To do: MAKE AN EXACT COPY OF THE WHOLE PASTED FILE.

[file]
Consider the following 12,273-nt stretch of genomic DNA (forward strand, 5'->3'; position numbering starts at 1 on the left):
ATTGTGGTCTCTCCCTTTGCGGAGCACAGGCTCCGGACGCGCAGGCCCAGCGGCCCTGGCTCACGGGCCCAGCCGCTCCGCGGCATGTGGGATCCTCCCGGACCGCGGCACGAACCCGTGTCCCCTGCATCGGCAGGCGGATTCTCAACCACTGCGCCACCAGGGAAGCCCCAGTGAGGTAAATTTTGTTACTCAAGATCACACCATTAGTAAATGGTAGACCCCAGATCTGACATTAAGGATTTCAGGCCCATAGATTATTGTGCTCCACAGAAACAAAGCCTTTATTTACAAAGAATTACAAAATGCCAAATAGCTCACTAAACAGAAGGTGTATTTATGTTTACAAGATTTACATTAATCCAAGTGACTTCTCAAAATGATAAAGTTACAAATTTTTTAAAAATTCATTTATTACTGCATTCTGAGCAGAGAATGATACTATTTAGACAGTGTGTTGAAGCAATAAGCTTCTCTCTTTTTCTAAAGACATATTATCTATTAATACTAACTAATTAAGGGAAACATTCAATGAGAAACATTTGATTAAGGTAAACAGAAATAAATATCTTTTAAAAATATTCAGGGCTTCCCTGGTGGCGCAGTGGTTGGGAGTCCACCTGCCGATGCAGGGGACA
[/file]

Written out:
Consider the following 12,273-nt stretch of genomic DNA (forward strand, 5'->3'; position numbering starts at 1 on the left):
ATTGTGGTCTCTCCCTTTGCGGAGCACAGGCTCCGGACGCGCAGGCCCAGCGGCCCTGGCTCACGGGCCCAGCCGCTCCGCGGCATGTGGGATCCTCCCGGACCGCGGCACGAACCCGTGTCCCCTGCATCGGCAGGCGGATTCTCAACCACTGCGCCACCAGGGAAGCCCCAGTGAGGTAAATTTTGTTACTCAAGATCACACCATTAGTAAATGGTAGACCCCAGATCTGACATTAAGGATTTCAGGCCCATAGATTATTGTGCTCCACAGAAACAAAGCCTTTATTTACAAAGAATTACAAAATGCCAAATAGCTCACTAAACAGAAGGTGTATTTATGTTTACAAGATTTACATTAATCCAAGTGACTTCTCAAAATGATAAAGTTACAAATTTTTTAAAAATTCATTTATTACTGCATTCTGAGCAGAGAATGATACTATTTAGACAGTGTGTTGAAGCAATAAGCTTCTCTCTTTTTCTAAAGACATATTATCTATTAATACTAACTAATTAAGGGAAACATTCAATGAGAAACATTTGATTAAGGTAAACAGAAATAAATATCTTTTAAAAATATTCAGGGCTTCCCTGGTGGCGCAGTGGTTGGGAGTCCACCTGCCGATGCAGGGGACA